December 30, 2020 — Settings, widgets, HTTP requests, shortcodes… WordPress gives plugin developers more than a dozen PHP APIs. Using these APIs enables developers to write extensions the “right” way, using methods, actions, and filters that make plugins forward-compatible, maintainable, and extensible. We’ll take a tour of these APIs, exploring when and how to use them to build a WordPress plugin.
August 31, 2020 — Settings, widgets, HTTP requests, shortcodes… WordPress gives plugin developers more than a dozen PHP APIs. Using these APIs enables developers to write extensions the “right” way, using methods, actions, and filters that make plugins forward-compatible, maintainable, and extensible. We’ll take a tour of these APIs, exploring when and how to use them to build a WordPress plugin.
June 11, 2018 — Out of the box, WordPress provides a handful of user roles, from Subscriber to Administrator, each with an increasing level of access to manage content and settings on the site. While these roles provide a great starting point for many WordPress sites, they don’t offer the granularity one expects in a large organization with complex editorial workflows. Fortunately, these roles just begin to tap into the power of WordPress’s underlying capabilities API, which provides fine-grained access control for every aspect of the site’s administration, from controlling who can access a settings screen to which users can edit or publish a particular post.
This presentation focuses on the technical aspects of role and capability management in WordPress. How do you create and edit user roles? How do you dynamically filter capabilities? What the heck is a “meta capability”? How can you have more control than the various role editing plugins provide? We’ll take a journey through the code to learn the most effective and efficient ways to manage your users’ editorial and administrative experiences, using some examples from solutions Modern Tribe has implemented at Stanford Law School and Harvard Law School.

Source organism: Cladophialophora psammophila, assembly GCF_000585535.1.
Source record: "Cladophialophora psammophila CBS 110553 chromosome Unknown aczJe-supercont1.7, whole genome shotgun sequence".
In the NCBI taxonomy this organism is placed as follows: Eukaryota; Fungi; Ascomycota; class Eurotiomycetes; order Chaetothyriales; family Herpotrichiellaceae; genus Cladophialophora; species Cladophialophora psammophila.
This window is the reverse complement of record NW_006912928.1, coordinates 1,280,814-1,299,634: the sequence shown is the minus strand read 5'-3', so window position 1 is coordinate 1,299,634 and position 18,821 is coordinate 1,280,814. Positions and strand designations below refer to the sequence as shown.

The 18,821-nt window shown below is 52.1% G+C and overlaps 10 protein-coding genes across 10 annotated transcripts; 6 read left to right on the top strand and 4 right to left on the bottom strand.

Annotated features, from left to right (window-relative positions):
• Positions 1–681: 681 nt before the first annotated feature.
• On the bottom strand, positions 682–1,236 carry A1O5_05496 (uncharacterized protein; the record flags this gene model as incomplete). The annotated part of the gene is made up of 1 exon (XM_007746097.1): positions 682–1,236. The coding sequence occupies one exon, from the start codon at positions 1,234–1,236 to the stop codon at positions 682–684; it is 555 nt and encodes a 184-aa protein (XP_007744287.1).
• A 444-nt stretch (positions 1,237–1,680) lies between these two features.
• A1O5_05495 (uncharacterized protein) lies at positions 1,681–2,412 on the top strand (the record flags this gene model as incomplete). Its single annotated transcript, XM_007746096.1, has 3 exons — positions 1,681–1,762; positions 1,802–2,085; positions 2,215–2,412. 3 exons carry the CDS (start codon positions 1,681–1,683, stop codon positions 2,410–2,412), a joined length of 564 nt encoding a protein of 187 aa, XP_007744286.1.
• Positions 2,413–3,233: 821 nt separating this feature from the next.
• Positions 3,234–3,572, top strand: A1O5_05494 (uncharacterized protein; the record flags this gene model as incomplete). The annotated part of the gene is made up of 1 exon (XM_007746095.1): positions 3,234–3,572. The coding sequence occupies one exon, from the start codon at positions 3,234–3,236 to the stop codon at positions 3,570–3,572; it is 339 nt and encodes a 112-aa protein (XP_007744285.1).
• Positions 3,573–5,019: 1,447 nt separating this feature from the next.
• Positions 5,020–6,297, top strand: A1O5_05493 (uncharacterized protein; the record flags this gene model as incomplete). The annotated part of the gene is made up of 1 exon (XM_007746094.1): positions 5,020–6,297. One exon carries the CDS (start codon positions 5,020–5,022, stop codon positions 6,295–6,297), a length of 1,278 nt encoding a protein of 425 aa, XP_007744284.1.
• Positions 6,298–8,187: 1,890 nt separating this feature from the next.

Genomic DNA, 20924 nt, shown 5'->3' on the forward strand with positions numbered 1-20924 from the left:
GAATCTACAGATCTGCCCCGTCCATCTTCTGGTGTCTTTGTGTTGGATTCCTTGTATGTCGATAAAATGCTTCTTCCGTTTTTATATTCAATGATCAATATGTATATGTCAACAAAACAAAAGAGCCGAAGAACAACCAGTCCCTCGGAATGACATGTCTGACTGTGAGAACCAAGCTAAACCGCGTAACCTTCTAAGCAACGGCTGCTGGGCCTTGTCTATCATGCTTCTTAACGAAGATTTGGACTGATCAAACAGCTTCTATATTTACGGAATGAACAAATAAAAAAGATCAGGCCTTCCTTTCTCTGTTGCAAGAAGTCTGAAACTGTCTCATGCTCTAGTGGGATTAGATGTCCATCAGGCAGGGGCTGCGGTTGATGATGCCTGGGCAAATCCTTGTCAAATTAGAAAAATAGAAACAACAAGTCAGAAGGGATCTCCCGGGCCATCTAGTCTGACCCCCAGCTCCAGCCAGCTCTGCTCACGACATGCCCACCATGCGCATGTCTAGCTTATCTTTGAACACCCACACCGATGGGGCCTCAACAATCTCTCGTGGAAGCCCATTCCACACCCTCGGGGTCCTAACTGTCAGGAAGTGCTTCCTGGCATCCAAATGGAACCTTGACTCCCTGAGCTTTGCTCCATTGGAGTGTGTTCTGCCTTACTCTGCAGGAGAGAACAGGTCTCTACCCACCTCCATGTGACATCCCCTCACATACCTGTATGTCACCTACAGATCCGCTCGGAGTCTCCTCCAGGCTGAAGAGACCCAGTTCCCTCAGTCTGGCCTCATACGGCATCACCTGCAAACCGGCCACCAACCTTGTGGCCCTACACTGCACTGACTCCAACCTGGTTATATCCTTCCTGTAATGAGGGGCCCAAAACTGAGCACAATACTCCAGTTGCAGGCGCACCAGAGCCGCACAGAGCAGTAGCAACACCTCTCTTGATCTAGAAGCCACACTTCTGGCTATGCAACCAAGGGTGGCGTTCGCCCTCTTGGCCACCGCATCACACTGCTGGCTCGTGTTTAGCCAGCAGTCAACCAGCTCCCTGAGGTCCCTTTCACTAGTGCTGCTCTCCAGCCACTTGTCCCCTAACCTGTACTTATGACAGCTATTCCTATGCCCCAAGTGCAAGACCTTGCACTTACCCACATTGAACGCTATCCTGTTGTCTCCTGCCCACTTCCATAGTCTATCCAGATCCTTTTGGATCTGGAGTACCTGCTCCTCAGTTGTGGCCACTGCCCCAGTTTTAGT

December 10, 2017 — If I had a dollar for every time I wished for a clone to help me get all my work finished… well, let’s just say it costs a lot more than that to raise a couple of kids.
As a parent, an educator, and a professional WordPress developer, I’ve given coding a central place in my children’s curriculum. Through games, Minecraft mods, and (of course) WordPress, they’re learning the basics of programming, site administration, and even entrepreneurialism. They’re not ready to take over my job (yet), but they have a great head start toward a future where programming skills pervade nearly every career.
Let’s take a look at some of the approaches, tools, and communities available to us as parents and educators. Our children will grow up to face a new kind of digital economy. We can help them learn the skills they need to thrive
Making React applications play nicely with the WordPress admin involves a number of tricks and workarounds. I’ll cover topics such as integration with the TinyMCE editor, communication with WP’s existing JS libraries, setting up developer tools such as hot module reloading, and persisting data in the WP database.
June 19, 2015 — This presentation covers: Preparing your system to work with Docker containers using Boot2Docker, Building and customizing containers. Using Docker Compose to manage collections of related containers. Using Docker to test scaling and load balancing. Sharing your containers. Deploying your containers to the server
March 20, 2015 — Start making small changes now. Automated testing, refactoring, documentation, design, style guides—even a little bit will have immediate returns. By paying off your small debts, you’ll find that you have the resources to begin tackling your larger debts. Let’s get started today, identifying the low-hanging fruit to get your technical debt snowball rolling.